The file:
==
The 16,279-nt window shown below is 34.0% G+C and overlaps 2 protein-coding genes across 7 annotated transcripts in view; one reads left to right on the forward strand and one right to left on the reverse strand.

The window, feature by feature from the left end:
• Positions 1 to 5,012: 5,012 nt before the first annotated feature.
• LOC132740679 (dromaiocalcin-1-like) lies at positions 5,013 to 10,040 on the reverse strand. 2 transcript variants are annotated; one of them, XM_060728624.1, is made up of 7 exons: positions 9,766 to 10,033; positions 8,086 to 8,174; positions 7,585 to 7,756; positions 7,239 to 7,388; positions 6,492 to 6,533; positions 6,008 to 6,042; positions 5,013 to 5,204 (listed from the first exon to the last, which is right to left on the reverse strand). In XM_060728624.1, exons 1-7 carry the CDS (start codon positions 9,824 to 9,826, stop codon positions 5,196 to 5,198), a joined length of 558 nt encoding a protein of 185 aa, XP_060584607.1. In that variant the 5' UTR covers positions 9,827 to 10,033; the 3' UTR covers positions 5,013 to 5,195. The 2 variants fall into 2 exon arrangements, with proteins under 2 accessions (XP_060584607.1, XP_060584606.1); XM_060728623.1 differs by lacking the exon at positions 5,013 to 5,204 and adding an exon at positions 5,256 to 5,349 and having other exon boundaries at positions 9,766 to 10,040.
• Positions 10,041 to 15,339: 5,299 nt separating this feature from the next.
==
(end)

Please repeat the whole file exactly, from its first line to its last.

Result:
The 16,279-nt window shown below is 34.0% G+C and overlaps 2 protein-coding genes across 7 annotated transcripts in view; one reads left to right on the forward strand and one right to left on the reverse strand.

The window, feature by feature from the left end:
• Positions 1 to 5,012: 5,012 nt before the first annotated feature.
• LOC132740679 (dromaiocalcin-1-like) lies at positions 5,013 to 10,040 on the reverse strand. 2 transcript variants are annotated; one of them, XM_060728624.1, is made up of 7 exons: positions 9,766 to 10,033; positions 8,086 to 8,174; positions 7,585 to 7,756; positions 7,239 to 7,388; positions 6,492 to 6,533; positions 6,008 to 6,042; positions 5,013 to 5,204 (listed from the first exon to the last, which is right to left on the reverse strand). In XM_060728624.1, exons 1-7 carry the CDS (start codon positions 9,824 to 9,826, stop codon positions 5,196 to 5,198), a joined length of 558 nt encoding a protein of 185 aa, XP_060584607.1. In that variant the 5' UTR covers positions 9,827 to 10,033; the 3' UTR covers positions 5,013 to 5,195. The 2 variants fall into 2 exon arrangements, with proteins under 2 accessions (XP_060584607.1, XP_060584606.1); XM_060728623.1 differs by lacking the exon at positions 5,013 to 5,204 and adding an exon at positions 5,256 to 5,349 and having other exon boundaries at positions 9,766 to 10,040.
• Positions 10,041 to 15,339: 5,299 nt separating this feature from the next.